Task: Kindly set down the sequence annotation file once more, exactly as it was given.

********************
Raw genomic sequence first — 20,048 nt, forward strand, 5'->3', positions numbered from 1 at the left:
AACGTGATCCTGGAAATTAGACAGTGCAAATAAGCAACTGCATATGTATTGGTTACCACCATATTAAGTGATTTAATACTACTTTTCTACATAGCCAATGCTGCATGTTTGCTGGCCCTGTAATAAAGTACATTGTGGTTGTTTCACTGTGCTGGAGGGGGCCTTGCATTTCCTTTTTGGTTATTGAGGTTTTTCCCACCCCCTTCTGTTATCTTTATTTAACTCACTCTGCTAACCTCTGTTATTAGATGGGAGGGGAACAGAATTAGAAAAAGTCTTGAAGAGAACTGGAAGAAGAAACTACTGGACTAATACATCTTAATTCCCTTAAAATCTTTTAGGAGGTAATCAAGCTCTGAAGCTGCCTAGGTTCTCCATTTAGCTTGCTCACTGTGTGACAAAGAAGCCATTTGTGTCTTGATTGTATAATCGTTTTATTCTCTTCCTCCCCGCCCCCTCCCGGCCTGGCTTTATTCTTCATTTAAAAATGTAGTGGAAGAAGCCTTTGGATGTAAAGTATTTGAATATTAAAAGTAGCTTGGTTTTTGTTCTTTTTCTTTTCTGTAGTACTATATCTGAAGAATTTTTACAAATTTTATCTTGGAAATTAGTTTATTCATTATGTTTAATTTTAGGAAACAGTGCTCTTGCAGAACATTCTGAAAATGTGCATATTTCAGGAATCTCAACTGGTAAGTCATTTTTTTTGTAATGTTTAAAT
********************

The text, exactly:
Raw genomic sequence first — 20,048 nt, forward strand, 5'->3', positions numbered from 1 at the left:
AACGTGATCCTGGAAATTAGACAGTGCAAATAAGCAACTGCATATGTATTGGTTACCACCATATTAAGTGATTTAATACTACTTTTCTACATAGCCAATGCTGCATGTTTGCTGGCCCTGTAATAAAGTACATTGTGGTTGTTTCACTGTGCTGGAGGGGGCCTTGCATTTCCTTTTTGGTTATTGAGGTTTTTCCCACCCCCTTCTGTTATCTTTATTTAACTCACTCTGCTAACCTCTGTTATTAGATGGGAGGGGAACAGAATTAGAAAAAGTCTTGAAGAGAACTGGAAGAAGAAACTACTGGACTAATACATCTTAATTCCCTTAAAATCTTTTAGGAGGTAATCAAGCTCTGAAGCTGCCTAGGTTCTCCATTTAGCTTGCTCACTGTGTGACAAAGAAGCCATTTGTGTCTTGATTGTATAATCGTTTTATTCTCTTCCTCCCCGCCCCCTCCCGGCCTGGCTTTATTCTTCATTTAAAAATGTAGTGGAAGAAGCCTTTGGATGTAAAGTATTTGAATATTAAAAGTAGCTTGGTTTTTGTTCTTTTTCTTTTCTGTAGTACTATATCTGAAGAATTTTTACAAATTTTATCTTGGAAATTAGTTTATTCATTATGTTTAATTTTAGGAAACAGTGCTCTTGCAGAACATTCTGAAAATGTGCATATTTCAGGAATCTCAACTGGTAAGTCATTTTTTTTGTAATGTTTAAAT